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There is an old adage in the fitness industry – You can’t out-exercise poor nutrition.

Updated: Nov 28, 2019

This has become increasingly true as the food industry has created highly addictive, nutritionally void and calorie-dense foods.   People looking for optimal health and vitality must be highly aware not to fall into the traps that lead to lethargy, chronic illness, and fat gain.

It becomes very easy to over-consume, especially with the habit-forming foods that flood most grocery store shelves, restaurants and advertisements.  These foods are non-satiating and are designed to create over-consumption, and with high frequency!  

We have all known that feeling: you eat something sweet and sugary, and you keep eating it until the bag is empty.  You feel sick and listless and somewhat guilty, then a couple of hours later you are hungry again. This is a frequent cycle for many people, especially in the evenings after dinner.   

Working to consistently improve your nutrition is the number one thing you can do to achieve your health & fitness goals. To improve your nutrition, it’s important to identify and understand the foods and nutrients that humans are designed to consume.   Proteins, carbohydrates and healthy fats that come from natural sources are designed to properly fuel the human body and repair cells and tissue.  These natural foods don’t create addictive tendencies and they have fibre and nutrients that trigger our natural leptin hormone response to indicate to our brains that we are full and should stop eating.  These types of foods have a high satiety factor and release glucose into the bloodstream at a slow and controlled rate.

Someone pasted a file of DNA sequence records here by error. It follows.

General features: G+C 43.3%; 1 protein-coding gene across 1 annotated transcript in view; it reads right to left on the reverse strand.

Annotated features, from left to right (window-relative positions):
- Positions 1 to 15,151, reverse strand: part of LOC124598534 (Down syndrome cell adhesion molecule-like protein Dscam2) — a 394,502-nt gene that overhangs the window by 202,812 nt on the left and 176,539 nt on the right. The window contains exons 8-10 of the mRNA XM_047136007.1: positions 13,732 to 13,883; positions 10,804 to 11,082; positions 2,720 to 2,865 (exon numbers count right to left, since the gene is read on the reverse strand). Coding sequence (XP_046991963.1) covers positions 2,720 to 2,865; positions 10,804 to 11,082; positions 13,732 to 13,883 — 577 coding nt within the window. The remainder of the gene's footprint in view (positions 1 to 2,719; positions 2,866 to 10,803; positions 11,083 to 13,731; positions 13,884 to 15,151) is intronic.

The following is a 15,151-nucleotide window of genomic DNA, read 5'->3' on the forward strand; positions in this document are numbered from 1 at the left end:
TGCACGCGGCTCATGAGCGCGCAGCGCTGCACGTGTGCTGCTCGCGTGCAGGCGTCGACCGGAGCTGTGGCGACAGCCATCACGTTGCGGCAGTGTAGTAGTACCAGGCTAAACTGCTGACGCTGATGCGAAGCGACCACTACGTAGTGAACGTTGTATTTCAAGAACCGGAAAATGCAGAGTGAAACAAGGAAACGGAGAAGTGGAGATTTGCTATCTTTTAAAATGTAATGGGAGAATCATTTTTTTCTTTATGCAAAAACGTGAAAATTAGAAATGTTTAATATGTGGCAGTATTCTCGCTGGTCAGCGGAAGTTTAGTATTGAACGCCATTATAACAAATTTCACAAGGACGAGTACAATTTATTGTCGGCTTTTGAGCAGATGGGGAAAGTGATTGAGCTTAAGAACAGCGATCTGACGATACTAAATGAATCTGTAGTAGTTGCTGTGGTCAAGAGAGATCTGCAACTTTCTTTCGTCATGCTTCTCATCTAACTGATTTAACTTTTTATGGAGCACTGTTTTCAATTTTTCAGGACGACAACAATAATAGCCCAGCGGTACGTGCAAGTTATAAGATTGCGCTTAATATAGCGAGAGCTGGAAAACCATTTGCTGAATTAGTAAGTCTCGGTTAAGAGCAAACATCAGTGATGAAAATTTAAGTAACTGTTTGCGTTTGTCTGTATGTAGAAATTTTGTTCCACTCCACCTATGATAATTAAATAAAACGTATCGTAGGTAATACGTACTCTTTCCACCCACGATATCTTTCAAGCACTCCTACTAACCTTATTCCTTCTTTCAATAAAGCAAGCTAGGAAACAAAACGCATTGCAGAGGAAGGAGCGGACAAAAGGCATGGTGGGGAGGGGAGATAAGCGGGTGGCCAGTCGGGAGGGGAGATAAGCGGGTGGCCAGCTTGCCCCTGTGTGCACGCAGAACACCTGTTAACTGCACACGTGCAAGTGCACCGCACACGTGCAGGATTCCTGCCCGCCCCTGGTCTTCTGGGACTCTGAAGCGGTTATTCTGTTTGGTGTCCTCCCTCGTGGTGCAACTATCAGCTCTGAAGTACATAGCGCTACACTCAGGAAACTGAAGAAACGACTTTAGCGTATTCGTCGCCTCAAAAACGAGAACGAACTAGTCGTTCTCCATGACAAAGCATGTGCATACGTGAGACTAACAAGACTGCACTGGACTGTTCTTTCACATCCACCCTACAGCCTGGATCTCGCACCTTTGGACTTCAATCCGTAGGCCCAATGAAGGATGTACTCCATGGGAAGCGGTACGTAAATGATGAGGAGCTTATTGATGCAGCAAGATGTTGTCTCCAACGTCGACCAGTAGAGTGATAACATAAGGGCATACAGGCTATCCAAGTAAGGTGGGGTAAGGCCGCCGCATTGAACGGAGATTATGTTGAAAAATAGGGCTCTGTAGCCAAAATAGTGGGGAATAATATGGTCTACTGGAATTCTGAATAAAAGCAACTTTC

You walk down the grocery store aisle and are bombarded with "all natural" and "immunity boosting" claims on boxes, bags, and bottles. 

With so many enthusiastic labels shouting out to you, how can you tell which packaged foods are healthy and which ones are nutritional nightmares? Here are some tips.

Limit beverages that have lots of added sugars or salt.

Recognise how much you need to eat so you can control portion size purchases. Find out what you need, get personalised nutrition information based on your age, gender, height, weight, and physical activity level. (Seek Professional Advice)

Include a variety of different coloured, flavoured, and textured vegetables. Most vegetables are a low-calorie source of nutrients.

Skip the sauces, add flavour to your meals with herbs and spices instead of processed sauces.

Avoid pre-packed meals and instead try out healthier recipes that use less solid fat, salt, and sugar. Eat homemade food, more often so you can control what you are eating. If you eat out, check and compare nutrition information. Choose healthier options such as grilled chicken instead of fried chicken.

Any sugar in salad dressings is added sugar, choose salad dressings that are made of olive oil, like vinaigrettes, rather than mayonnaise, like ranch.

Pay attention to sodium. The more processed foods you eat, the more salt you get.

Pay attention to important nutrients to know as well as calories, fats, sodium, and the rest of the Nutrition Facts label.

Avoid busy labels - the more ingredients a product contains the more processed it is.

Your food choices each day affect your health — how you feel today, tomorrow, and in the future.


Stay tuned for next week’s blog. Healthy fats; best sources, importance, what to avoid and much more!



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